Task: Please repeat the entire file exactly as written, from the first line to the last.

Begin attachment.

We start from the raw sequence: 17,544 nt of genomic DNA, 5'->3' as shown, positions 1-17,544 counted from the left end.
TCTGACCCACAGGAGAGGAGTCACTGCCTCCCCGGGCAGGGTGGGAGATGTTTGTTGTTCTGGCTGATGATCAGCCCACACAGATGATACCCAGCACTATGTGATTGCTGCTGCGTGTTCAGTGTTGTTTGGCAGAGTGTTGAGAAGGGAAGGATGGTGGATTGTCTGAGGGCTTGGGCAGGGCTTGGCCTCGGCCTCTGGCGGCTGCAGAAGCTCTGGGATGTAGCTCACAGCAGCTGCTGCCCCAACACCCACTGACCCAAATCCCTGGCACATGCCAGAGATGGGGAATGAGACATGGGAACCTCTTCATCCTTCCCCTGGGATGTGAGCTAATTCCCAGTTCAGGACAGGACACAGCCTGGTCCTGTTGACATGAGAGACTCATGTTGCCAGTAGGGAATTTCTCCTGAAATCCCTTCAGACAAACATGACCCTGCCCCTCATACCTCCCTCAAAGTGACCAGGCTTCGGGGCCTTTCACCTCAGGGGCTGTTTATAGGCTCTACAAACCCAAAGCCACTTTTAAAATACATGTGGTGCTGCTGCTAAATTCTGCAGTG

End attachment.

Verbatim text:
We start from the raw sequence: 17,544 nt of genomic DNA, 5'->3' as shown, positions 1-17,544 counted from the left end.
TCTGACCCACAGGAGAGGAGTCACTGCCTCCCCGGGCAGGGTGGGAGATGTTTGTTGTTCTGGCTGATGATCAGCCCACACAGATGATACCCAGCACTATGTGATTGCTGCTGCGTGTTCAGTGTTGTTTGGCAGAGTGTTGAGAAGGGAAGGATGGTGGATTGTCTGAGGGCTTGGGCAGGGCTTGGCCTCGGCCTCTGGCGGCTGCAGAAGCTCTGGGATGTAGCTCACAGCAGCTGCTGCCCCAACACCCACTGACCCAAATCCCTGGCACATGCCAGAGATGGGGAATGAGACATGGGAACCTCTTCATCCTTCCCCTGGGATGTGAGCTAATTCCCAGTTCAGGACAGGACACAGCCTGGTCCTGTTGACATGAGAGACTCATGTTGCCAGTAGGGAATTTCTCCTGAAATCCCTTCAGACAAACATGACCCTGCCCCTCATACCTCCCTCAAAGTGACCAGGCTTCGGGGCCTTTCACCTCAGGGGCTGTTTATAGGCTCTACAAACCCAAAGCCACTTTTAAAATACATGTGGTGCTGCTGCTAAATTCTGCAGTG